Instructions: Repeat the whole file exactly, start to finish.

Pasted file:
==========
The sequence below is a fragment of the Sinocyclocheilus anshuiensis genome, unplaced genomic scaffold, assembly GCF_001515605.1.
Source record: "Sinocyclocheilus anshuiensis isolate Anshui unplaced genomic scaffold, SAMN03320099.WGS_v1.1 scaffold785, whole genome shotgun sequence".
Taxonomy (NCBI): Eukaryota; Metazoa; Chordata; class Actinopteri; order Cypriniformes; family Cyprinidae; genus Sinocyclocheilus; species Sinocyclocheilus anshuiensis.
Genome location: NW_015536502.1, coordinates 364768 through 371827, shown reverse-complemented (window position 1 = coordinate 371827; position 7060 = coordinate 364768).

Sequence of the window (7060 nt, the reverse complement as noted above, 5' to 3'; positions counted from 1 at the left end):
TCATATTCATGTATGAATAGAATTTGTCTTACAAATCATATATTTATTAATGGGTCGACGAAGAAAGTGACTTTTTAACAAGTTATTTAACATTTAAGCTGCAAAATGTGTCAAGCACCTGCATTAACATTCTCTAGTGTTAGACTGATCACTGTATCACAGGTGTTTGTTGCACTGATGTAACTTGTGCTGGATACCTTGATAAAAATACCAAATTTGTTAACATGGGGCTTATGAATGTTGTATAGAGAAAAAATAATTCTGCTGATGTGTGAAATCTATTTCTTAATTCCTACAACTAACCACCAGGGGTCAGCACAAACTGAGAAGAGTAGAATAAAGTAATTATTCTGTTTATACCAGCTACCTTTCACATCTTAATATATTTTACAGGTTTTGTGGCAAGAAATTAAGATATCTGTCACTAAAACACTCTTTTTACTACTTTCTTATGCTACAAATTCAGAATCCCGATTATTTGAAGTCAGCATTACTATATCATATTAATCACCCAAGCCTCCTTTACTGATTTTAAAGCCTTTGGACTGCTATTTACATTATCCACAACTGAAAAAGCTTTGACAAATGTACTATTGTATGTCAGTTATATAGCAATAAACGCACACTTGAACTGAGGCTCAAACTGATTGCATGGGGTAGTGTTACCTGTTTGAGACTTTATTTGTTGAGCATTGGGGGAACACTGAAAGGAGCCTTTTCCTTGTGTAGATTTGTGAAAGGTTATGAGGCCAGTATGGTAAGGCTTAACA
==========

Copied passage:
The sequence below is a fragment of the Sinocyclocheilus anshuiensis genome, unplaced genomic scaffold, assembly GCF_001515605.1.
Source record: "Sinocyclocheilus anshuiensis isolate Anshui unplaced genomic scaffold, SAMN03320099.WGS_v1.1 scaffold785, whole genome shotgun sequence".
Taxonomy (NCBI): Eukaryota; Metazoa; Chordata; class Actinopteri; order Cypriniformes; family Cyprinidae; genus Sinocyclocheilus; species Sinocyclocheilus anshuiensis.
Genome location: NW_015536502.1, coordinates 364768 through 371827, shown reverse-complemented (window position 1 = coordinate 371827; position 7060 = coordinate 364768).

Sequence of the window (7060 nt, the reverse complement as noted above, 5' to 3'; positions counted from 1 at the left end):
TCATATTCATGTATGAATAGAATTTGTCTTACAAATCATATATTTATTAATGGGTCGACGAAGAAAGTGACTTTTTAACAAGTTATTTAACATTTAAGCTGCAAAATGTGTCAAGCACCTGCATTAACATTCTCTAGTGTTAGACTGATCACTGTATCACAGGTGTTTGTTGCACTGATGTAACTTGTGCTGGATACCTTGATAAAAATACCAAATTTGTTAACATGGGGCTTATGAATGTTGTATAGAGAAAAAATAATTCTGCTGATGTGTGAAATCTATTTCTTAATTCCTACAACTAACCACCAGGGGTCAGCACAAACTGAGAAGAGTAGAATAAAGTAATTATTCTGTTTATACCAGCTACCTTTCACATCTTAATATATTTTACAGGTTTTGTGGCAAGAAATTAAGATATCTGTCACTAAAACACTCTTTTTACTACTTTCTTATGCTACAAATTCAGAATCCCGATTATTTGAAGTCAGCATTACTATATCATATTAATCACCCAAGCCTCCTTTACTGATTTTAAAGCCTTTGGACTGCTATTTACATTATCCACAACTGAAAAAGCTTTGACAAATGTACTATTGTATGTCAGTTATATAGCAATAAACGCACACTTGAACTGAGGCTCAAACTGATTGCATGGGGTAGTGTTACCTGTTTGAGACTTTATTTGTTGAGCATTGGGGGAACACTGAAAGGAGCCTTTTCCTTGTGTAGATTTGTGAAAGGTTATGAGGCCAGTATGGTAAGGCTTAACA